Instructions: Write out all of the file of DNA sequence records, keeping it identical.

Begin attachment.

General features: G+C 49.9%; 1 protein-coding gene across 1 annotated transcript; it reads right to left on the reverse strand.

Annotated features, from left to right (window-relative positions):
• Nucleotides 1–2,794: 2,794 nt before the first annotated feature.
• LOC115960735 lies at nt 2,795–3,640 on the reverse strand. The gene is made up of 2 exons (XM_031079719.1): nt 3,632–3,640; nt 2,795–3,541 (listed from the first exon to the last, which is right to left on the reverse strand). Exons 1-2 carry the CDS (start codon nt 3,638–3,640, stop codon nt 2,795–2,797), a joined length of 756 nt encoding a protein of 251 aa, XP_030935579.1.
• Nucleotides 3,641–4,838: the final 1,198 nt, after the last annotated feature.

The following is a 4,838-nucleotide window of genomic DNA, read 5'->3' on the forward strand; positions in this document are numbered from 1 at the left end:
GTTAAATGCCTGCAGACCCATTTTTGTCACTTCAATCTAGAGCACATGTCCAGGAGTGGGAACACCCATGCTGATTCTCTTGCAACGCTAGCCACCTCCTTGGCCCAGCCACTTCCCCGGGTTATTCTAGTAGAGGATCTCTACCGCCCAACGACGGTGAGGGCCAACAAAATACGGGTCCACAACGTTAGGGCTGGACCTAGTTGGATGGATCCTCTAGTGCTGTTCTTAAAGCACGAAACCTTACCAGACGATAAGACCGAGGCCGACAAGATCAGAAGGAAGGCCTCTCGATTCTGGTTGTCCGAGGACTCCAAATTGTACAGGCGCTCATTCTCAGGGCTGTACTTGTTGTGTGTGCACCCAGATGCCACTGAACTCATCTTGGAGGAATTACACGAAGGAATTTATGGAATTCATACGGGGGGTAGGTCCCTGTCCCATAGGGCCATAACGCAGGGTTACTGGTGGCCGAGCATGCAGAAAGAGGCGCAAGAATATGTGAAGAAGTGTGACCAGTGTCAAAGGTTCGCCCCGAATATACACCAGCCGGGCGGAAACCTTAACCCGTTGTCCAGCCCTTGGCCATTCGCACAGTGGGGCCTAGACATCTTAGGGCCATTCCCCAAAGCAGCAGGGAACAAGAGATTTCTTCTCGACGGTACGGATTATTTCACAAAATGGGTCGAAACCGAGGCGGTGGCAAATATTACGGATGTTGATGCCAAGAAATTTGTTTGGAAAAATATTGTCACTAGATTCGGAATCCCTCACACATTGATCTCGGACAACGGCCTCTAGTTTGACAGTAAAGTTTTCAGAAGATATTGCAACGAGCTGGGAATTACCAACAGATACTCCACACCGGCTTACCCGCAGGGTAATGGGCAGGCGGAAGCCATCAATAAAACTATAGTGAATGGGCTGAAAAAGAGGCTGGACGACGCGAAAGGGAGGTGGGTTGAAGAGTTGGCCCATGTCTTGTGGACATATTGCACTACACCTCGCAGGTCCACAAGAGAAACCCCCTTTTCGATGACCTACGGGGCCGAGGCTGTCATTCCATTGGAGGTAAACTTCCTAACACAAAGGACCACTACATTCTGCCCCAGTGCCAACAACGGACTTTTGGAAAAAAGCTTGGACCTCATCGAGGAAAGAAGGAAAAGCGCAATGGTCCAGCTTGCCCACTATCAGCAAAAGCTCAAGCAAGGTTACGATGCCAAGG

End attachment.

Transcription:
General features: G+C 49.9%; 1 protein-coding gene across 1 annotated transcript; it reads right to left on the reverse strand.

Annotated features, from left to right (window-relative positions):
• Nucleotides 1–2,794: 2,794 nt before the first annotated feature.
• LOC115960735 lies at nt 2,795–3,640 on the reverse strand. The gene is made up of 2 exons (XM_031079719.1): nt 3,632–3,640; nt 2,795–3,541 (listed from the first exon to the last, which is right to left on the reverse strand). Exons 1-2 carry the CDS (start codon nt 3,638–3,640, stop codon nt 2,795–2,797), a joined length of 756 nt encoding a protein of 251 aa, XP_030935579.1.
• Nucleotides 3,641–4,838: the final 1,198 nt, after the last annotated feature.

The following is a 4,838-nucleotide window of genomic DNA, read 5'->3' on the forward strand; positions in this document are numbered from 1 at the left end:
GTTAAATGCCTGCAGACCCATTTTTGTCACTTCAATCTAGAGCACATGTCCAGGAGTGGGAACACCCATGCTGATTCTCTTGCAACGCTAGCCACCTCCTTGGCCCAGCCACTTCCCCGGGTTATTCTAGTAGAGGATCTCTACCGCCCAACGACGGTGAGGGCCAACAAAATACGGGTCCACAACGTTAGGGCTGGACCTAGTTGGATGGATCCTCTAGTGCTGTTCTTAAAGCACGAAACCTTACCAGACGATAAGACCGAGGCCGACAAGATCAGAAGGAAGGCCTCTCGATTCTGGTTGTCCGAGGACTCCAAATTGTACAGGCGCTCATTCTCAGGGCTGTACTTGTTGTGTGTGCACCCAGATGCCACTGAACTCATCTTGGAGGAATTACACGAAGGAATTTATGGAATTCATACGGGGGGTAGGTCCCTGTCCCATAGGGCCATAACGCAGGGTTACTGGTGGCCGAGCATGCAGAAAGAGGCGCAAGAATATGTGAAGAAGTGTGACCAGTGTCAAAGGTTCGCCCCGAATATACACCAGCCGGGCGGAAACCTTAACCCGTTGTCCAGCCCTTGGCCATTCGCACAGTGGGGCCTAGACATCTTAGGGCCATTCCCCAAAGCAGCAGGGAACAAGAGATTTCTTCTCGACGGTACGGATTATTTCACAAAATGGGTCGAAACCGAGGCGGTGGCAAATATTACGGATGTTGATGCCAAGAAATTTGTTTGGAAAAATATTGTCACTAGATTCGGAATCCCTCACACATTGATCTCGGACAACGGCCTCTAGTTTGACAGTAAAGTTTTCAGAAGATATTGCAACGAGCTGGGAATTACCAACAGATACTCCACACCGGCTTACCCGCAGGGTAATGGGCAGGCGGAAGCCATCAATAAAACTATAGTGAATGGGCTGAAAAAGAGGCTGGACGACGCGAAAGGGAGGTGGGTTGAAGAGTTGGCCCATGTCTTGTGGACATATTGCACTACACCTCGCAGGTCCACAAGAGAAACCCCCTTTTCGATGACCTACGGGGCCGAGGCTGTCATTCCATTGGAGGTAAACTTCCTAACACAAAGGACCACTACATTCTGCCCCAGTGCCAACAACGGACTTTTGGAAAAAAGCTTGGACCTCATCGAGGAAAGAAGGAAAAGCGCAATGGTCCAGCTTGCCCACTATCAGCAAAAGCTCAAGCAAGGTTACGATGCCAAGG